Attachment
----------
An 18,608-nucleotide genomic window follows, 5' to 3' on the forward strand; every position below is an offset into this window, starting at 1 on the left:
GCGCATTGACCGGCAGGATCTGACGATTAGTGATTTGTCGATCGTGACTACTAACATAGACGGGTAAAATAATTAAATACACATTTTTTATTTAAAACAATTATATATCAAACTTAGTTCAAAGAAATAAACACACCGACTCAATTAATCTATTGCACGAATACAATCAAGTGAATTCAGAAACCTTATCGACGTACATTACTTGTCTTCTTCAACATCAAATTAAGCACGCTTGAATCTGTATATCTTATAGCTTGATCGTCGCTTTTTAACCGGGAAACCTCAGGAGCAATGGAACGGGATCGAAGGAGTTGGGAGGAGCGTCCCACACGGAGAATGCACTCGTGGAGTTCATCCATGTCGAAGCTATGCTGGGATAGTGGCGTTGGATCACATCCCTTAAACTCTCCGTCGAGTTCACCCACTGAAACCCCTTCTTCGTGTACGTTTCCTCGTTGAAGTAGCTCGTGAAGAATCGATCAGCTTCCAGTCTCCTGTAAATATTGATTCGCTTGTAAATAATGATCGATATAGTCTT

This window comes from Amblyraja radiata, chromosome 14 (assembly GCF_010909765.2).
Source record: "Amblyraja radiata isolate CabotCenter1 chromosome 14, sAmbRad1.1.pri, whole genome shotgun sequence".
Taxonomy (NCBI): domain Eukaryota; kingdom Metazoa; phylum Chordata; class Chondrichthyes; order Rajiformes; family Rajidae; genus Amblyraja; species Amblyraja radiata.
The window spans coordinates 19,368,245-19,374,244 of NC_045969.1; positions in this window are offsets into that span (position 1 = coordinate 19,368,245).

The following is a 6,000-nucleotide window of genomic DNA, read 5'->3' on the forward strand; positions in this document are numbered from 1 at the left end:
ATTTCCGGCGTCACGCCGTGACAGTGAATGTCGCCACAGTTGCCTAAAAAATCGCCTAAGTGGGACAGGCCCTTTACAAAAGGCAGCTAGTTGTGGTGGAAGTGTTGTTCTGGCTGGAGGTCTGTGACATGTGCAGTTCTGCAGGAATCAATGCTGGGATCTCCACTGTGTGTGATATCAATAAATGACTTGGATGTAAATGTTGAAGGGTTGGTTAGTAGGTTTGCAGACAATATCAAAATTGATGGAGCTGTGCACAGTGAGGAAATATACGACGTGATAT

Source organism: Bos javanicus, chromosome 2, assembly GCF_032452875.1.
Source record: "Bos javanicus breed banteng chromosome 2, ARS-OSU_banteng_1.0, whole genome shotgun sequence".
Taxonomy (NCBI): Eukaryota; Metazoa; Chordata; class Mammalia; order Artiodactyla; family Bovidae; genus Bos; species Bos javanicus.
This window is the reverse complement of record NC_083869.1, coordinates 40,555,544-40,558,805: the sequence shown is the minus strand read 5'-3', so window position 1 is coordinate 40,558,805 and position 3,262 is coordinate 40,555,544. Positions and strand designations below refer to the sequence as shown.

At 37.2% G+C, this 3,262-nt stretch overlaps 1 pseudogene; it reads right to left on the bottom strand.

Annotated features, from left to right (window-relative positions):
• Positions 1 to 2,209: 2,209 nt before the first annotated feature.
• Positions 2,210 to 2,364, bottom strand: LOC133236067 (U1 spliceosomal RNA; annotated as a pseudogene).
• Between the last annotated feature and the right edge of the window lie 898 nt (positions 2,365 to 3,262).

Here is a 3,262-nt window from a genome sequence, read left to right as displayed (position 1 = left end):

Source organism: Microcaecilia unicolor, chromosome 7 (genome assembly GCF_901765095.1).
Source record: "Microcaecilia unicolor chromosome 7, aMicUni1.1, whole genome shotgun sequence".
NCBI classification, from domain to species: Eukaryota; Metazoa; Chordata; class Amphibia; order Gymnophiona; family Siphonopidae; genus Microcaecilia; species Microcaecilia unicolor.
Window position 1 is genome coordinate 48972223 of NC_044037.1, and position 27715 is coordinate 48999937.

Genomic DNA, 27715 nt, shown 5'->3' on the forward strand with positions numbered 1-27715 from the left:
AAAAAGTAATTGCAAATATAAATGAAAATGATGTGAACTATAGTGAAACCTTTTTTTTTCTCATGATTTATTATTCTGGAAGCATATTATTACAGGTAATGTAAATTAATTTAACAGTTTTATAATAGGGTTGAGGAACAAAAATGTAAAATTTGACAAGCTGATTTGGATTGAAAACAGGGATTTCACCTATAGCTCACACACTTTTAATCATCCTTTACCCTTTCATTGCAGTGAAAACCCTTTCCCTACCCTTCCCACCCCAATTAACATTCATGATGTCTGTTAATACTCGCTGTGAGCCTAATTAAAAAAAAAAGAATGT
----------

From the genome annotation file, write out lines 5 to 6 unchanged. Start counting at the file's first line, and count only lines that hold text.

Taxonomy (NCBI): domain Eukaryota; kingdom Metazoa; phylum Chordata; class Chondrichthyes; order Rajiformes; family Rajidae; genus Amblyraja; species Amblyraja radiata.
The window spans coordinates 19,368,245-19,374,244 of NC_045969.1; positions in this window are offsets into that span (position 1 = coordinate 19,368,245).